And then the findings can be applied to the not uncommon scenario when emergency department doctors have to deal with acute coronary syndrome at an awkward time or place -- late on Friday in a busy city hospital, for example.
"If you show up at 10 in the morning on Tuesday, you can have an angiography [which shows the extent of heart damage] by Tuesday afternoon," Mehta said. "If it is 10 p.m. on Friday, the vast majority of U.S. hospitals will not have an angiogram until Monday."
A judgment about whether quick treatment is needed can be made without much delay, said Dr. Richard A. Lange, vice chair of medicine at The University of Texas Health Science Center in San Antonio, and co-author of an editorial accompanying the study. "Most of the information can be gathered quickly, certainly by the time a patient is admitted to the intensive care unit," Lange said.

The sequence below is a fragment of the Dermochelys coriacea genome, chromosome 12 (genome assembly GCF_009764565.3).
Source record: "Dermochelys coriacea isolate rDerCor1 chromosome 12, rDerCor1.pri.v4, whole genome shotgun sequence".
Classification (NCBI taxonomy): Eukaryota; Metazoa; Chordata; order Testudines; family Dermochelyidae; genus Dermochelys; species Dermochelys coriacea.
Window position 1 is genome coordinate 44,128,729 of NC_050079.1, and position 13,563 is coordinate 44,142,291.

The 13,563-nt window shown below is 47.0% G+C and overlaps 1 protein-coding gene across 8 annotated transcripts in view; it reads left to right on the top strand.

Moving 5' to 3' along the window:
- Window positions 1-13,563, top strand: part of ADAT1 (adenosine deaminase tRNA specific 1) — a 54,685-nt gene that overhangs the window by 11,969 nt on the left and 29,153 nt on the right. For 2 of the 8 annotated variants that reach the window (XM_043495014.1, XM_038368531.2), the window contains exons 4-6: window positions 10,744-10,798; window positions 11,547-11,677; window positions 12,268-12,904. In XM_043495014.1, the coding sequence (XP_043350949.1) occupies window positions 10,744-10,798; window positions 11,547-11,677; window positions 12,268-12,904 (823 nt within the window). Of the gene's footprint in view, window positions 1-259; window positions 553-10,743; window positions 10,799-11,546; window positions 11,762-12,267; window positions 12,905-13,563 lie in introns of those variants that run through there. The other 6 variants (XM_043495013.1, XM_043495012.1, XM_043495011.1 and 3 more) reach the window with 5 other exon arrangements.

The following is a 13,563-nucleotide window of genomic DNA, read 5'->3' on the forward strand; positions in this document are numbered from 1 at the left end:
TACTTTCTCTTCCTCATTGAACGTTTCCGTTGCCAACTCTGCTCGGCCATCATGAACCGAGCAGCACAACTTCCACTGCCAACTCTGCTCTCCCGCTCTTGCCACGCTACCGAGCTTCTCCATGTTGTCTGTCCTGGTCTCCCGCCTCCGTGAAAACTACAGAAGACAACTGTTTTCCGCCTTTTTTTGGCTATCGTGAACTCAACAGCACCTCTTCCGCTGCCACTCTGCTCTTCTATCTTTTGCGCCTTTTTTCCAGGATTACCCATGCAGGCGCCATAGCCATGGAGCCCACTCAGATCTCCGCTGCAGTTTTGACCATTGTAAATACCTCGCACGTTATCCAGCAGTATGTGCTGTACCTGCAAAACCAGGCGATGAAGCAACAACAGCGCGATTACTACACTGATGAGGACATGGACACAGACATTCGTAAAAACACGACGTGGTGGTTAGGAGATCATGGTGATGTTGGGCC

The issues with acute coronary syndrome start with "how intensive medical [drug] therapy should be," Lange said. "Then there is the question of whether the patient should go to the cath lab at all, or urgently. Those individuals who don't have many of the risk factors can receive less intensive treatment."
"Cath lab" is medical jargon for the hospital unit that does a coronary assessment by threading the thin tube called a catheter into a heart artery.
When the indicators show that someone is not at high risk, "you give intensive medical treatment and then go to the cath lab," Lange said. "For those at highest risk, you go right to the cath lab."
"The study showed that the majority of patients are not high risk," Mehta said. "They can go for angiography early or later."
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